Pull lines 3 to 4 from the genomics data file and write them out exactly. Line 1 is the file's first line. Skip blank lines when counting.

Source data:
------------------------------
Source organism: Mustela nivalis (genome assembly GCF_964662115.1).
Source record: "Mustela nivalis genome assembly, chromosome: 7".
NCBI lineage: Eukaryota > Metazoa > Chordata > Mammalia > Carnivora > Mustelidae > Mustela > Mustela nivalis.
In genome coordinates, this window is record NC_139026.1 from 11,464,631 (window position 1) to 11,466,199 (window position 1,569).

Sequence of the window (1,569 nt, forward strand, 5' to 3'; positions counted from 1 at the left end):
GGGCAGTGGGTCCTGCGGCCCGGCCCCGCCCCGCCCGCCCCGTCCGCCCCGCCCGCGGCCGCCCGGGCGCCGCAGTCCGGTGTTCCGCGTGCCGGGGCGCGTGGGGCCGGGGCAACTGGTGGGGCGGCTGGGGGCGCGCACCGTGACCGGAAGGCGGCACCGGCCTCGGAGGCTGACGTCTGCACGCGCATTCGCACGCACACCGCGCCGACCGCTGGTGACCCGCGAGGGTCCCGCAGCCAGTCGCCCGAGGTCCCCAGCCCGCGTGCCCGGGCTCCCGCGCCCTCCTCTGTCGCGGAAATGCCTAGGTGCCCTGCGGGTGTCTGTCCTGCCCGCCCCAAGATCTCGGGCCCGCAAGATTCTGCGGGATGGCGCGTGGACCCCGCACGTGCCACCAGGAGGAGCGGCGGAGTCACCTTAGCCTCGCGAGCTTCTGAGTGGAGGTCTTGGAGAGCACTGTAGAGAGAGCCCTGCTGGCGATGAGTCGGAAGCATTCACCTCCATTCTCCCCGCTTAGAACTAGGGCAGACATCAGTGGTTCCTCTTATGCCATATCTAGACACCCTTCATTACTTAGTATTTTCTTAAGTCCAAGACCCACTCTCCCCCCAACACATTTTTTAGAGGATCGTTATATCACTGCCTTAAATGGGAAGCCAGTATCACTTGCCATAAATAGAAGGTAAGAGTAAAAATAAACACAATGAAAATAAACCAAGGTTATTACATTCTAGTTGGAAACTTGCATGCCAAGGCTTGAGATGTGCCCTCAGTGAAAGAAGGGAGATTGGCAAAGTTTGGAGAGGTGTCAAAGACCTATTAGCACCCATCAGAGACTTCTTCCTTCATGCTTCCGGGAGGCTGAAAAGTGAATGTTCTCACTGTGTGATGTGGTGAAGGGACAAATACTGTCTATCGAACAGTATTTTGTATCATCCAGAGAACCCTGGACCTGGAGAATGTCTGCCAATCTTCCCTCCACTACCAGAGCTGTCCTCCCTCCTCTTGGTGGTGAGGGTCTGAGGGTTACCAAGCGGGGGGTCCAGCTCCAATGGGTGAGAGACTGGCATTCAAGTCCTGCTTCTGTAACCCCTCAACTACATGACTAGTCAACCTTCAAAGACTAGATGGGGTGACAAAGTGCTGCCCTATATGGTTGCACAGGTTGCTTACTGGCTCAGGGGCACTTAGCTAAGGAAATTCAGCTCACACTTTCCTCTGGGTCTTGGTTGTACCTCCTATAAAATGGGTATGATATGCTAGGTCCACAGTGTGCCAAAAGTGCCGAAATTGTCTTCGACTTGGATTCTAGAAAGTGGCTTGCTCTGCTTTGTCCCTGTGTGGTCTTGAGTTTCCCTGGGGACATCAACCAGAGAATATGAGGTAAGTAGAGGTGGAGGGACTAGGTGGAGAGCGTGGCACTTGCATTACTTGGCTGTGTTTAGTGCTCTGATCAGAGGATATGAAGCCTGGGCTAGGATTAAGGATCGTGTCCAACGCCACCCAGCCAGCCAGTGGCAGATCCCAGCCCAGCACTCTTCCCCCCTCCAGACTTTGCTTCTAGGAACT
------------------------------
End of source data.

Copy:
NCBI lineage: Eukaryota > Metazoa > Chordata > Mammalia > Carnivora > Mustelidae > Mustela > Mustela nivalis.
In genome coordinates, this window is record NC_139026.1 from 11,464,631 (window position 1) to 11,466,199 (window position 1,569).